Oh, the lovely artichoke.
This fun food has a special place in my heart. (Pun intended!)
Jack and I met at a restaurant called the Mason Jar. The ‘Jar’ was known for their steamed artichoke and their Spinach- Artichoke Dip. So, my man and I were slinging artichokes before they were cool.
To me, artichokes are synonymous with Spring. They are amazing thrown into a crawfish boil, stuffed with cheese and baked for an appetizer or steamed and served with a glass of wine.
When we started the Farm to Kitchen, one of the vegetables I BEGGED my farmers to grow was the artichoke. When I couldn’t find any takers, I bought seeds to tried to grow my own…and…all know how that went.
A few weeks ago, our farm loving friends at The Wheel Kitchen found a stash of pesticide-free chokes from Atkinson Farms in Spring, TX.
In my rush of excitement, I started digging through fun facts about artichokes and I learned some fun and interesting things about this delicacy! The artichoke is a plant (I know, all veggies are plants) and the part we eat is the flower that has not yet bloomed. Word has it they are MAGICAL when in bloom so I’m planning another trip to the farm in 2 weeks so I can see the before & after!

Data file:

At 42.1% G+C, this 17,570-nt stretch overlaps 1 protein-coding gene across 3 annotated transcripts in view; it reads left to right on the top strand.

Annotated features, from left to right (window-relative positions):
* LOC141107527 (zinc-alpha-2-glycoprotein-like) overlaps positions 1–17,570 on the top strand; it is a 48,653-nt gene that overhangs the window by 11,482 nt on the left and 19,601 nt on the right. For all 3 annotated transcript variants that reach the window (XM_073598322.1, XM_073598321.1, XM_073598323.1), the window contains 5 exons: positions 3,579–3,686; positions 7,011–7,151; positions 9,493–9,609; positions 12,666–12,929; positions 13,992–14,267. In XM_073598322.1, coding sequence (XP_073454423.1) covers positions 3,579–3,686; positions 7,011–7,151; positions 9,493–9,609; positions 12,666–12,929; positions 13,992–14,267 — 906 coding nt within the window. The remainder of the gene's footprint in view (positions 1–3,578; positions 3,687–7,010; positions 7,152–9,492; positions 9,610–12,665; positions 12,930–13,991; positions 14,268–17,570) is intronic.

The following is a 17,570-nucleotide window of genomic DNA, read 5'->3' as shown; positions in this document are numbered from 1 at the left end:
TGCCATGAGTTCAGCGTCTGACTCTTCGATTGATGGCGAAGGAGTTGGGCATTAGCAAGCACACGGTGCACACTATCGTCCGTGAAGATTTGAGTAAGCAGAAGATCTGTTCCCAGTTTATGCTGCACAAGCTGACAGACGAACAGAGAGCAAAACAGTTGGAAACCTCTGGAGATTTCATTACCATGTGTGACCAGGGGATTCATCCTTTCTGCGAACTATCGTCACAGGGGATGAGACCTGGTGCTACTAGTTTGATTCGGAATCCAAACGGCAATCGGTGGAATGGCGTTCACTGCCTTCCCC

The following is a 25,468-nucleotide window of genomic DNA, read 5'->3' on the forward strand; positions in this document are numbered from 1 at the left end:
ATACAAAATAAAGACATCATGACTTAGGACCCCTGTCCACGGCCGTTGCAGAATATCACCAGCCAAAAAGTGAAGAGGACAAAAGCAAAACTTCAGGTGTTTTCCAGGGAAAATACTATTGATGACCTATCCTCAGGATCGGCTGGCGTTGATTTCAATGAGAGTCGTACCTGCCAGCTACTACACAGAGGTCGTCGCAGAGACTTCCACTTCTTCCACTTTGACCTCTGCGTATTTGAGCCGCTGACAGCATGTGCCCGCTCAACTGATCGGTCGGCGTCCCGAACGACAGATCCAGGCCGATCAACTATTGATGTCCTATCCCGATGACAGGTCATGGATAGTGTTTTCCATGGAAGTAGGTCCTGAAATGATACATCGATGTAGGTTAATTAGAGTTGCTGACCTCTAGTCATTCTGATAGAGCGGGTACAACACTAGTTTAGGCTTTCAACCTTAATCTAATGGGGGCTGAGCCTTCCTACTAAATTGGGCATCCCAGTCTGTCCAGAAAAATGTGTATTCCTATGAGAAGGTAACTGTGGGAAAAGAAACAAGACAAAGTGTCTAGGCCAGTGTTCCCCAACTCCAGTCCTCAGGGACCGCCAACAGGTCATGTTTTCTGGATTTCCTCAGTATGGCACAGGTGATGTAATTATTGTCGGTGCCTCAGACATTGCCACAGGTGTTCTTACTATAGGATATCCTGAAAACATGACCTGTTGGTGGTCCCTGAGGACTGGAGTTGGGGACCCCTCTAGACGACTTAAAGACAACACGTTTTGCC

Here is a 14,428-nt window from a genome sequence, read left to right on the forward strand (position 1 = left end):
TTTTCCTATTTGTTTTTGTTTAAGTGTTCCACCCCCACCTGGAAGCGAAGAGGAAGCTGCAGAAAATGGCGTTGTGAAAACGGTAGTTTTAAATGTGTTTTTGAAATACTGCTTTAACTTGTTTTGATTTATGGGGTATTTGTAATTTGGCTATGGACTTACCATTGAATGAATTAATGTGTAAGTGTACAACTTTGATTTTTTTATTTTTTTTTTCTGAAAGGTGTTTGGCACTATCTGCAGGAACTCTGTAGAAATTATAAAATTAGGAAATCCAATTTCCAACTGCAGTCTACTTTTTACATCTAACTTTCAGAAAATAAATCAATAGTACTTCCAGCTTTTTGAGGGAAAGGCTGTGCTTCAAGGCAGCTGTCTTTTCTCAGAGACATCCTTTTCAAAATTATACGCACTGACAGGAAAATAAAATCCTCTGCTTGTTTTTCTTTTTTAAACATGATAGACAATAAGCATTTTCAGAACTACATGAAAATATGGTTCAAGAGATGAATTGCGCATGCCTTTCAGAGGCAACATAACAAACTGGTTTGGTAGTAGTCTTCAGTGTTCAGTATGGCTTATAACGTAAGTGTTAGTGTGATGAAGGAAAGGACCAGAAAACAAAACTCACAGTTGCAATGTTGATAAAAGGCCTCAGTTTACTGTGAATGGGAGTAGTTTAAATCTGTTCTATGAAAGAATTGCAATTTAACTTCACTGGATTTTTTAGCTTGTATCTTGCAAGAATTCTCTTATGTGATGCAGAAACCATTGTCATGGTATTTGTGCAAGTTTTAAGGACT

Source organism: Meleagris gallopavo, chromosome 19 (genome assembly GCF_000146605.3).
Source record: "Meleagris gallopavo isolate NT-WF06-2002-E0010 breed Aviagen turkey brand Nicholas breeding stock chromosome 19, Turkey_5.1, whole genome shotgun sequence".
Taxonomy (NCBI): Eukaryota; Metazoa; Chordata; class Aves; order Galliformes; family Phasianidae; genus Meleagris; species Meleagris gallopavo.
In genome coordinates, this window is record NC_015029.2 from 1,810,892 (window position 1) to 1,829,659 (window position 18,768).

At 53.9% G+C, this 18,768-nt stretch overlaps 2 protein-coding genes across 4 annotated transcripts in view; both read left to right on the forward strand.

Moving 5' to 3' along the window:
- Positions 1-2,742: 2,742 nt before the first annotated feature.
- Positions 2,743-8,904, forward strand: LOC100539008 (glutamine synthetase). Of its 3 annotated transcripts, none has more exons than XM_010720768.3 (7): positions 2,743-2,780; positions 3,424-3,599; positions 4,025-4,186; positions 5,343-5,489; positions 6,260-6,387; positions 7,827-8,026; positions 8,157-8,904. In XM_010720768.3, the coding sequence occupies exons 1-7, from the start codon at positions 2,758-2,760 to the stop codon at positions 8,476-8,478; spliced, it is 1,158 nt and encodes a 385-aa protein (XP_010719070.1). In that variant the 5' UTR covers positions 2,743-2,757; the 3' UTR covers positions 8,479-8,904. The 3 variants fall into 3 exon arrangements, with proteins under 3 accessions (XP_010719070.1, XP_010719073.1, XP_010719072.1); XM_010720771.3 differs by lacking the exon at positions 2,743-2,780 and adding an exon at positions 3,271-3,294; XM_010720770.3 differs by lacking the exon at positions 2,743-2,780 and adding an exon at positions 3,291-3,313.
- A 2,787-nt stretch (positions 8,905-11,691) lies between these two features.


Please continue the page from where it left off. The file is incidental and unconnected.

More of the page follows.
At farm box pick up, I go through each share to explain the unknown to our co-op members. To my surprise, several people were unaware of what to do with the 4 artichokes in each box.
As requested, here is how I prep my chokes prior to steaming, grilling, baking or boiling:
Trim the tip of the leaves on the artichoke with scissors. (See Left.)
Not much is necessary as you are simply trimming it to allow for easier steaming and a most aesthetically appealing option.
Trim each leaf for a uniform choke. (See Right.)
NEXT STEPS: Using a sharp knife, trim the top quarter of the artichoke.
Trimming the top will expose purple and cream flower petals and allow you to separate the surrounding leaves to assist with the next steps.
Trimming the tail will allow the choke to sit flat with serving whole.
NEXT STEPS: Pull as much of the flower petals out while opening up petals and allowing you access to the heart. (See Left.) As you go deeper, you will reach a layer of spikey hair that should be removed as much as possible.
When the hair is removed, you will have a clean artichoke heart that is ready to be stuffed, baked, steamed or boiled.
To enjoy, remove one leaf at a time, gently scrape the leaf between your teeth in a pulling motion to get the meat from the heart. Continue eating leaf after leaf until the heart is fully exposed. Cut and enjoy!!
Remember, the first time may seem too long a process; but, I promise, it can be mastered quickly and easily.
Let me know how my method works for you and if you have any other methods you use to break down your artichokes!